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China's Ai Weiwei says tax hearing is unfair

posted 21 Jun 2012, 03:27 by Sam Mbale   [ updated 21 Jun 2012, 03:28 ]

Chinese dissident Ai Weiwei says that the appeal hearing for a tax evasion claim against his company is unfair.

BEIJING, CHINA (JUNE 20, 2012) (REUTERS) - Chinese dissident artist Ai Weiwei called an appeal hearing against a tax fine unfair early on Thursday (June 21) after police warned him to stay away and blocked journalists from approaching the cramped court room which only had five seats.

"The situation we're facing now is the judiciary is not independent. The police, the tax agency and the courts are all fundamentally entwined together, so the conclusion is it's very difficult to be corrected. Basically, they serve to protect one another," he said after the hearing that he did not attend himself.

Ai said that despite the courts' consenting to hear the appeal, police warned him not to attend and sent several patrol cars to park outside the studio where he lives. He stayed away from the hearing, but he said his wife Lu Qing, who is also the firm's legal representative, had attended.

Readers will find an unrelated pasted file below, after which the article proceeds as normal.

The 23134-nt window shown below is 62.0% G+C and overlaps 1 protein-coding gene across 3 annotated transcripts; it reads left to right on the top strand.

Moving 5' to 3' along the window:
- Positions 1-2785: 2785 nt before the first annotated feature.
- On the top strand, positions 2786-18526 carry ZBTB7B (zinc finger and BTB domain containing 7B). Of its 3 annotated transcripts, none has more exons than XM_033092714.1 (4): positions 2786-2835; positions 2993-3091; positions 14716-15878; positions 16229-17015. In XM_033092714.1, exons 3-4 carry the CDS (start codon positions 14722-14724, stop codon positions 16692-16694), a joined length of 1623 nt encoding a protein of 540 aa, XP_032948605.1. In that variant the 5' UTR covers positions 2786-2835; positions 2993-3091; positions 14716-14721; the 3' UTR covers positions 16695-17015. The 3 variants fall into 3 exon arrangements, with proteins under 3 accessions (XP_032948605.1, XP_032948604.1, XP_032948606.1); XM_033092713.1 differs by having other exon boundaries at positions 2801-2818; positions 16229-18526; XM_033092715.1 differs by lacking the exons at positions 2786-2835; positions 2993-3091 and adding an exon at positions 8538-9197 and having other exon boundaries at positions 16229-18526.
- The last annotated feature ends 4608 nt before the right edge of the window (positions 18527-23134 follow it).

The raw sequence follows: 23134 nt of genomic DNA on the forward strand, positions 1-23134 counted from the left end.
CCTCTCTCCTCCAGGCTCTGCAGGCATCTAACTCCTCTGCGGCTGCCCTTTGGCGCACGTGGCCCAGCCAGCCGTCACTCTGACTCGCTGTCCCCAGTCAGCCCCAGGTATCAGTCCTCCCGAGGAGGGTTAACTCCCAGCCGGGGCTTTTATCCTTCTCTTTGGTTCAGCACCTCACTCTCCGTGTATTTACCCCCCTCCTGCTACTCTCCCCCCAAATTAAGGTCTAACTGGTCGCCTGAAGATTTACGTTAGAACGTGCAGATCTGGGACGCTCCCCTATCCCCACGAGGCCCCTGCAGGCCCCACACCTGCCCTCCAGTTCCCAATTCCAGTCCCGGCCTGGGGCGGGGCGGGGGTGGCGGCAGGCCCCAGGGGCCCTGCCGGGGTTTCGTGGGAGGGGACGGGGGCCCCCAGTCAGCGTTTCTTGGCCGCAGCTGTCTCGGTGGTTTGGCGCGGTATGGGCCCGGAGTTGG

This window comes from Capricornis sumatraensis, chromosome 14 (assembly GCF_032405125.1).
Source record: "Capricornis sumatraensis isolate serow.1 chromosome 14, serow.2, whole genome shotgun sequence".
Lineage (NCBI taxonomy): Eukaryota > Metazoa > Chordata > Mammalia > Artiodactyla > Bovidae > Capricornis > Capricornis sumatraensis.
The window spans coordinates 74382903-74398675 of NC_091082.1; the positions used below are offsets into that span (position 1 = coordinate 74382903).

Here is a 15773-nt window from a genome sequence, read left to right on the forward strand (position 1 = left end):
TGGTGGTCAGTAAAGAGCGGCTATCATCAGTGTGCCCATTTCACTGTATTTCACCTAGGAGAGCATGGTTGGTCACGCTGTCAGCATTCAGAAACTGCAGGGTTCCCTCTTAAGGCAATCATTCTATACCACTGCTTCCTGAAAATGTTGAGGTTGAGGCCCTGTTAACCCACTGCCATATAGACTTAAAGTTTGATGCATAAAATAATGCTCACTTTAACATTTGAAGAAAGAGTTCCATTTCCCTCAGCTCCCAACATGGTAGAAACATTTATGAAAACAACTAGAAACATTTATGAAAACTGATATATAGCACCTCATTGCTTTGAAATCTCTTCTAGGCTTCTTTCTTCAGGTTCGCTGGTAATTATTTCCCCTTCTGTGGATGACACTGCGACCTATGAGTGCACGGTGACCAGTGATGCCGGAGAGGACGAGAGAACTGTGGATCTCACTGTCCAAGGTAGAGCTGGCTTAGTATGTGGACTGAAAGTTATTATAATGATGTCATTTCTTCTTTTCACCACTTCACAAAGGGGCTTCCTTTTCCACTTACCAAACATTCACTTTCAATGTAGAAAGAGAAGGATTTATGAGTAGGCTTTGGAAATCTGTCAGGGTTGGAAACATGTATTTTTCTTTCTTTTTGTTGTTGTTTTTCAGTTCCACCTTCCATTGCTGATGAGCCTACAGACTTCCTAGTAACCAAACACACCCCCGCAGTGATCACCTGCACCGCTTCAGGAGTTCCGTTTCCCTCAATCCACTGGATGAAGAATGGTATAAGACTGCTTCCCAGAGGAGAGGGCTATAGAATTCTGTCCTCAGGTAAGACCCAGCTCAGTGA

Beijing's Chaoyang District Court agreed last month to hear the case brought by the company that markets Ai's work, a departure from consistent refusal by the courts, strictly controlled by the ruling Communist Party, to give dissidents any hearing.

Government tax authorities are demanding the company that markets Ai's work pay a 15 million yuan (2.4 million U.S. dollars) penalty for tax evasion. His supporters say the case has been trumped up, part of a drive to muzzle the outspoken social critic.

The hearing, which did not deliver a verdict, lasted about eight hours and was held behind closed doors. Dozens of police and cars blocked journalists from approaching the court, saying they did not have permission to be there.

The company's lawyer, Pu Zhiqiang, said the hearing was grossly unfair.

"The case today will go down as an ugly one in China's legal history. I think that our courts behaved very cowardly. They only gave me one minute to make my closing argument," said Pu.

Pu said the court is likely to announce a verdict in about a month.

The bearded artist has been a persistent irritant to authorities and has parried efforts to silence him, communicating with his supporters on Twitter and calling for a public forum to discuss his tax case.